Latitude: 
26° 46' South
Longitude: 
153° 16' East
Conditions: 
Approaching end point of command day. Wind: Sou'East at 25 knots, Temp:21c, Cloud: 4/8.
Situation at 07:00 -

Post elections saw plenty of night time discussions during the anchor watches in preparation for the command day. There was
much excitement, as well as the expected butterflies in the stomach. Being at anchor meant that most of the crew were able to get \a good night's sleep\" before launching into command day.

'Wakey Wakey' saw more of the musical talents that we have on board, as well as the ever present desire to continue to sleep
for as long as possible. When all were awake and had another wonderful morning meal, the handover for command day took place. The youth crew were in high spirits and eager to start what would be a challenging day. The first task to be completed was an amusing morning brief which was filled with our own versions of salty sea dog sayings and unusual theatrical presentations from the 'new' crew members (staff crew). XO-Sprinta (Phil Edwards) was able to inform the crew of the plan for the day and all crew went happily to commence the day with ... Happy Hour (cleaning stations).

At 08:30 the Beach Assault Team (BAT) was sent off to try and muster as many people ashore to support the youth of Australia, on the Young Endeavour, by singing the national anthem on the beach. Their task was made all the more difficult by the squalls sweeping Cylinder Beach this morning. Through their persistence and enthusiasm the team was able to convince 28 people to come out into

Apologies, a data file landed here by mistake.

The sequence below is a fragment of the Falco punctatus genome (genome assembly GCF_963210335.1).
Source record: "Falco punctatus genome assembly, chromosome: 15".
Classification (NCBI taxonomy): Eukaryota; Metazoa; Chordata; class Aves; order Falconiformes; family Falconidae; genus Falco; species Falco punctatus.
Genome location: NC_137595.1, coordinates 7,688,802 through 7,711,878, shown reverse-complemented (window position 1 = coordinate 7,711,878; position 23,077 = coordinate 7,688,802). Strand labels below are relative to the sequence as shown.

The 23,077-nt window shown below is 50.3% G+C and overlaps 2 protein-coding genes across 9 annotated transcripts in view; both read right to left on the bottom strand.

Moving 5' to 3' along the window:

the pouring rain on a cold windy morning to sing the anthem as the crew on the Young Endeavour looked on from the ship and heard their relayed broadcast.

At approximately 1030 the crew were at tacking stations and were setting the sails and weighing anchor. After some early nerves the elected Command Team, Crew Watch Leaders, and crew members were proud to be in control of the tall ship STS YOUNG ENDEAVOUR. Our youth crew Navigators Keira and Joel, had us plotted for our first
way point, and we were well and truly underway.

`Lunch', this was definately a high point as the food was fantastic, prepared again by our youth crew, and it was great to sit
back for a short while and imerse ourselves in conversation whilst replenishing our energy stores from the mornings activities.

Evening came eventually after a day that was long for some and short for others but for both it was very wet at times and very choppy. In the late evening, we experienced heavier winds than we have experienced through the whole trip. It was quite a challenge, but one that we all pulled through together. Our current position is
just shy of our last waypoint. It will be quite tricky trying to slow this speeding ship down in these high winds, in order to arrive on time and not before time. Fingers crossed !

Shail
Youth Crew Captain



Well Done to the Youth Crew for accepting the challenge of taking command of YOUNG ENDEAVOUR and successfully sailing her to the
entrance to Moreton Bay. Only a little over a week ago these 24 individuals came together and immediately started working as a team, gaining skill and confidence every day. They have shown how a lack of expertise cannot defeat enthusiaism and teamwork. BZ (Navy speak for well done) to Captain Shail and the entire Youth Crew for the
tremendous effort and imagination they have shown.
Yours, Aye

John Cowan
LCDR, RAN


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